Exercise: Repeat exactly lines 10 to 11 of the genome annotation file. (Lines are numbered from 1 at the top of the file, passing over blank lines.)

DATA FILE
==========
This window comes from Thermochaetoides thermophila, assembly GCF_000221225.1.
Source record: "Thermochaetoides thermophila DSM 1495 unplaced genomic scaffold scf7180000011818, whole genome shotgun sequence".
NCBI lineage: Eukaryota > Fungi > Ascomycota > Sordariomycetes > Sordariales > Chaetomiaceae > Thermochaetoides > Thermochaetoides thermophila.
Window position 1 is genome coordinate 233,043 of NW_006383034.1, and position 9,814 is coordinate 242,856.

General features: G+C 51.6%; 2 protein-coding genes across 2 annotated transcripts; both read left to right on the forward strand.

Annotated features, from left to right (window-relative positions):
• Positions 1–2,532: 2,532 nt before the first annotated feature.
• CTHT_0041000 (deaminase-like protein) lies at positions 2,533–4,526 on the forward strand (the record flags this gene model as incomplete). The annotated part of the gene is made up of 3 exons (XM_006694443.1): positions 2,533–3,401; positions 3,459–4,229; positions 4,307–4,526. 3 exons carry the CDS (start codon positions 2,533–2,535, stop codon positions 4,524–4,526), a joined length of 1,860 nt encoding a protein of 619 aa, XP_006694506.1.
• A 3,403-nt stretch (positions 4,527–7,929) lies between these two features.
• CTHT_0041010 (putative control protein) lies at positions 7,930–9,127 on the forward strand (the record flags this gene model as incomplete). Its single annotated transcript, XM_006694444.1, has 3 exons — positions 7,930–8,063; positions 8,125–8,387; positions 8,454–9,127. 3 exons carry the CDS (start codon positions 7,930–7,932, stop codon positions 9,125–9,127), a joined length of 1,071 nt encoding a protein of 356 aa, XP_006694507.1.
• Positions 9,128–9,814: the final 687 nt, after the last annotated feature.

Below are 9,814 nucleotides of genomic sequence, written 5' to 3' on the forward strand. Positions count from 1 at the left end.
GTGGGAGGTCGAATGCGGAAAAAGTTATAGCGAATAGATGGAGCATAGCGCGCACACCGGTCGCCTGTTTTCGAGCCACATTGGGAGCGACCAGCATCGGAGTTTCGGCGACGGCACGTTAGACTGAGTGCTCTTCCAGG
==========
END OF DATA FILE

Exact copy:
• CTHT_0041010 (putative control protein) lies at positions 7,930–9,127 on the forward strand (the record flags this gene model as incomplete). Its single annotated transcript, XM_006694444.1, has 3 exons — positions 7,930–8,063; positions 8,125–8,387; positions 8,454–9,127. 3 exons carry the CDS (start codon positions 7,930–7,932, stop codon positions 9,125–9,127), a joined length of 1,071 nt encoding a protein of 356 aa, XP_006694507.1.
• Positions 9,128–9,814: the final 687 nt, after the last annotated feature.